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The Essentials Of Power Budgeting

By William Ruby

The drive to low-power design has many reasons. A quick look at consumer reviews for the latest smartphones demonstrates the incredible utility of these devices in our everyday lives with a multitude of “pros,” such as Web browsing, video streaming, and cool new apps. And yet, there is one common thread among the “cons” – battery life, or the lack thereof. Cars today have dozens of microprocessors, and the increasing power consumption of automotive electronics is forcing manufacturers to consider 48-volt systems. Data centers have a seemingly insatiable demand for power. Now, more than ever, integrated circuits (ICs) are being designed to stringent power specification limits—or power budgets.

Power budgeting represents a holistic approach to managing power consumption and power integrity throughout the IC design flow, supported by a comprehensive Electronic Design Automation (EDA) methodology. An EDA methodology for power budgeting must address four fundamental issues in order to meet the demands of today’s designs: predictability, efficiency, consistency and integrity.

Predictability enables engineers to understand the power consumption profile of their IC early in the design cycle, as a function of various operating modes and conditions. At the same time, predictability of power integrity on the IC is essential to enable early design of the on-chip power deliver network (PDN) to make it ‘just right.’ That means not over-designed with the associated cost impact, and robust enough to handle the power demand. Moreover, with a suitable modeling technology designers can perform early chip-package-system co-design to explore system-level implications of power.

Efficiency in the design starts with power-aware architectural decisions, and is further improved with ‘power debug’ at the hardware design level of abstraction – at the Register Transfer Level (RTL). Power debug at RTL is an interactive process to find and correct wasted power conditions in the design that are otherwise functionally correct. Power debug in the power budgeting methodology is complemented with automated RTL power reduction, as well as RTL power regressions – a rigorous power tracking mechanism to eliminate unpleasant ‘surprises’ post-synthesis.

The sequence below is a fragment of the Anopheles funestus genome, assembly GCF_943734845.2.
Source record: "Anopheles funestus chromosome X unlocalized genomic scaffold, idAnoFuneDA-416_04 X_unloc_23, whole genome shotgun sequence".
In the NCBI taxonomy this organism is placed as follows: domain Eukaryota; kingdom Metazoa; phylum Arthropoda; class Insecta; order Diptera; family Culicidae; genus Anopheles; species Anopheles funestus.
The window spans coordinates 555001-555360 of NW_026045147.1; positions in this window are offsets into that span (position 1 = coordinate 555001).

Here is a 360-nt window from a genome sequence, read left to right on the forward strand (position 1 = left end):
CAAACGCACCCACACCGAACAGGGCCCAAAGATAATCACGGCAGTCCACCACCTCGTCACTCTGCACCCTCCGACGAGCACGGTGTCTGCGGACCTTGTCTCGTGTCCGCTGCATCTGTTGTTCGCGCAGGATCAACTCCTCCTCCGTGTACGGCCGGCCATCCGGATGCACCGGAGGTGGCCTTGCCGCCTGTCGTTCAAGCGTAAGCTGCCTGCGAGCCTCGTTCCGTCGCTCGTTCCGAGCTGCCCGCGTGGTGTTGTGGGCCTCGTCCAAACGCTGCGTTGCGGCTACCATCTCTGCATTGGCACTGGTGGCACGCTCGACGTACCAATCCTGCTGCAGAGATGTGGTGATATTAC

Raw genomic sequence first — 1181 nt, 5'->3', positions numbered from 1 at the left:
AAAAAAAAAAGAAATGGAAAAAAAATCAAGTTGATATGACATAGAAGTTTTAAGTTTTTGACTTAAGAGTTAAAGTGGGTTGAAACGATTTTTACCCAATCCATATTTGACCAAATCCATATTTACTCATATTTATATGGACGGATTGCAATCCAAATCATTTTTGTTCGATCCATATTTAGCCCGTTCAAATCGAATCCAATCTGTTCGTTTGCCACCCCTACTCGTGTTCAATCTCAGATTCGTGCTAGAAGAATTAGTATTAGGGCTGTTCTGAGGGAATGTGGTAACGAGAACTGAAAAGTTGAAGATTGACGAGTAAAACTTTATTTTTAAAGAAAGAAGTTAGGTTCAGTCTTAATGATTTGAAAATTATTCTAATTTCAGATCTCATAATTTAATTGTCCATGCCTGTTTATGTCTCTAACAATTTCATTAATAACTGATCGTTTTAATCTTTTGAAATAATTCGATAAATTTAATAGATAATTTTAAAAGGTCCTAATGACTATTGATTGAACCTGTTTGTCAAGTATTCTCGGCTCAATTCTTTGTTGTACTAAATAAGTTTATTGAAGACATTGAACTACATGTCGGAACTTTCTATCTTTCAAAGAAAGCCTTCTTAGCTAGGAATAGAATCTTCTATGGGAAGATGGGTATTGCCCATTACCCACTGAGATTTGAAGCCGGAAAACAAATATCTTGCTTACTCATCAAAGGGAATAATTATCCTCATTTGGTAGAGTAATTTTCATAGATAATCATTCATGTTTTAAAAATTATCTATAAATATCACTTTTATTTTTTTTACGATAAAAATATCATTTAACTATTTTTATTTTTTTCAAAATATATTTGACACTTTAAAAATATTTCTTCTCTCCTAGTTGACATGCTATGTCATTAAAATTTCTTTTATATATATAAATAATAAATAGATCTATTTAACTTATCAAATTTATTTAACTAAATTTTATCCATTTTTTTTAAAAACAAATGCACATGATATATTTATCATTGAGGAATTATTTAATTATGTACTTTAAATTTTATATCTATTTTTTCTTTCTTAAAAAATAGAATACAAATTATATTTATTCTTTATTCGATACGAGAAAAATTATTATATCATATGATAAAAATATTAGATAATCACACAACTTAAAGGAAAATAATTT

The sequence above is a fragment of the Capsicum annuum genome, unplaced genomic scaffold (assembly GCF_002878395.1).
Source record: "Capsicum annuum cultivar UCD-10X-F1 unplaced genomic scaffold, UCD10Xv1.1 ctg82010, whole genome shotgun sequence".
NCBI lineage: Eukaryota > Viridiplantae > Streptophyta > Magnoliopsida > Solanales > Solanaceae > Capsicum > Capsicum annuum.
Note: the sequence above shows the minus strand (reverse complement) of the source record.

Consistency of power consumption analysis throughout the design flow is paramount to the ultimate success of the power budgeting methodology as a whole. Early power analysis, at RTL or above, must be consistent with downstream post-synthesis and post-layout analysis. This consistency, typically with +/- 20% from RTL to layout, is essential to making informed decisions with confidence.

Integrity of the on-chip power delivery network, as well as power integrity on the board and in the system, must be preserved under a multitude of complex functional scenarios. Indeed, low-power design techniques such as clock gating and power gating result in large power gradients – surges that can cause the power delivery network to fail.

The essential elements of the automated digital IC design flow have not changed in more than two decades. Hardware Description Language (HDL) simulation, synthesis, and place-and-route tools form the backbone of this flow. And yet, insatiable consumer demand for “mobile everything” and system power requirements are compelling design teams to expand their EDA portfolios to include world-class power budgeting methodologies.

–William Ruby is senior director of RTL power product engineering at Apache Design Solutions.

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